The day called for 140 miles by car, to start in the dark, with fog. Fortunately, I had my ipod loaded. First up? Book reviews, from NPR.
These are routinely worthwhile, and I typically have to fumble with a pen and notebook while listening (so thankful for cruise control at such times. And coffee mugs with tight lids.). One in particular caught my attention–Susan Cain’s Quiet: The Power of Introverts in a World That Can’t Stop Talking.
Introversion is finally getting the attention it deserves (here’s another example from Adam McHugh)–which may well threaten introverts–but Ms. Cain is careful not to privilege introverts over extroverts. Rather, she seeks to redress the imbalance, suggesting that introverts have contributions to make in a culture that has tended to lean the other way. Her interviewer teased out some differences, and then, in closing, offered ways listeners could determine whether they were introverts, or extroverts, or ambiverts. Ambiverts? Turns out, that if you’re in ‘the middle’ of the continuum that seeks to measure preference, that’s you. Ambivert.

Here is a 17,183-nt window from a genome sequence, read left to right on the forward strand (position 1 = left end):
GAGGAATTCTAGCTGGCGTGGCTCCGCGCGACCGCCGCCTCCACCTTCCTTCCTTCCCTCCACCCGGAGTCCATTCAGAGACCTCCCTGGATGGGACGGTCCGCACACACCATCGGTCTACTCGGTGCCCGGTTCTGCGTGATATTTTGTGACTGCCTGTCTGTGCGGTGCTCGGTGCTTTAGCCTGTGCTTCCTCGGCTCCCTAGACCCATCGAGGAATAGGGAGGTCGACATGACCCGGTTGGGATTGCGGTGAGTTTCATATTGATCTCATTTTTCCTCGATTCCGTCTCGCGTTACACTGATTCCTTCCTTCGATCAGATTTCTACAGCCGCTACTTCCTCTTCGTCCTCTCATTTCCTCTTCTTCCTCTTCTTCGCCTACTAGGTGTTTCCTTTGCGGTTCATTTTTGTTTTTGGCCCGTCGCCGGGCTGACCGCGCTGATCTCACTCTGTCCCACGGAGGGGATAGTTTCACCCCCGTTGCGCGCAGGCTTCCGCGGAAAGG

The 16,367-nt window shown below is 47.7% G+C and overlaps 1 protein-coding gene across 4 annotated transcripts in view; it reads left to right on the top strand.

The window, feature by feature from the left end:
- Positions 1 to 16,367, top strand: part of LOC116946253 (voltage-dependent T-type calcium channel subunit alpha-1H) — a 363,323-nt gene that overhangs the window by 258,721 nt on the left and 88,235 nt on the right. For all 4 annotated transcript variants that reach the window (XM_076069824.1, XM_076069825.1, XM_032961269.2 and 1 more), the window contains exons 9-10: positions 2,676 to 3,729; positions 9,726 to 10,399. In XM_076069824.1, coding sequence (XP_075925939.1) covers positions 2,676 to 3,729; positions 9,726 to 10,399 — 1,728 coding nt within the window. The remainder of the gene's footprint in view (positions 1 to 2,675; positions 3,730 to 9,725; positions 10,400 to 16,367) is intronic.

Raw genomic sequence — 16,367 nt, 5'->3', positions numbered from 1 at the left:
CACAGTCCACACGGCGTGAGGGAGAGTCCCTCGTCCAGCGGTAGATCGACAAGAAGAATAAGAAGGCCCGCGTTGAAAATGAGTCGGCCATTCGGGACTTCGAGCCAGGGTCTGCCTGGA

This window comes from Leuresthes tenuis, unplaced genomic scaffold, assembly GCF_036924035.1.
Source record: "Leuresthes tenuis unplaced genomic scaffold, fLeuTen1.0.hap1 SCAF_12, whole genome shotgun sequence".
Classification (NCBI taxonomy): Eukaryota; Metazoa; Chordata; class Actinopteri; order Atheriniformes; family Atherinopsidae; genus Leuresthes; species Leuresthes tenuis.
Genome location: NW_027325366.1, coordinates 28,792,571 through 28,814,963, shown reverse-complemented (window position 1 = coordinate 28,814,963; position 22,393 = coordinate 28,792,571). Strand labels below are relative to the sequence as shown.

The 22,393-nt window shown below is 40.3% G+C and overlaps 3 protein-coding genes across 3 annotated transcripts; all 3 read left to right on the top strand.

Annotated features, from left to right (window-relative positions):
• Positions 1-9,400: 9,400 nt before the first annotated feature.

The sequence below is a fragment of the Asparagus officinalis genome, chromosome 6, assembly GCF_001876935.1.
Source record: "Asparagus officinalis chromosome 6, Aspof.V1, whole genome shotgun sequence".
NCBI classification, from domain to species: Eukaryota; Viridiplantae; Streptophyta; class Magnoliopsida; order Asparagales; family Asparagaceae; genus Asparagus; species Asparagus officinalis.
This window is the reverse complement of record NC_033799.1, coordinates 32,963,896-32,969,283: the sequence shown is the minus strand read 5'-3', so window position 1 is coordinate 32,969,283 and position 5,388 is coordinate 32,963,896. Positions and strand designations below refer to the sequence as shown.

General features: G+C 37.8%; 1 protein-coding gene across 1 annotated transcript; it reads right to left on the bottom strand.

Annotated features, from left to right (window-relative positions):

We know ‘ambidextrous’–the word for an ability to use both hands equally well. And ‘ambivalent’ is to be divided between two options (‘wishy-washy’ is the negative slant here, but not always an accurate description). And now, not a new word, but one worth hearing: ambivert.
I rather like the inclusivity–the hopefulness–of ‘ambivert’. I want to keep this word with me, too, especially as I’m inclined to fall solidly on one side of the line. Ambivert is a good reminder that sometimes staking out territory–or having a particular characteristic foisted on oneself by others–is not always necessary, or of value.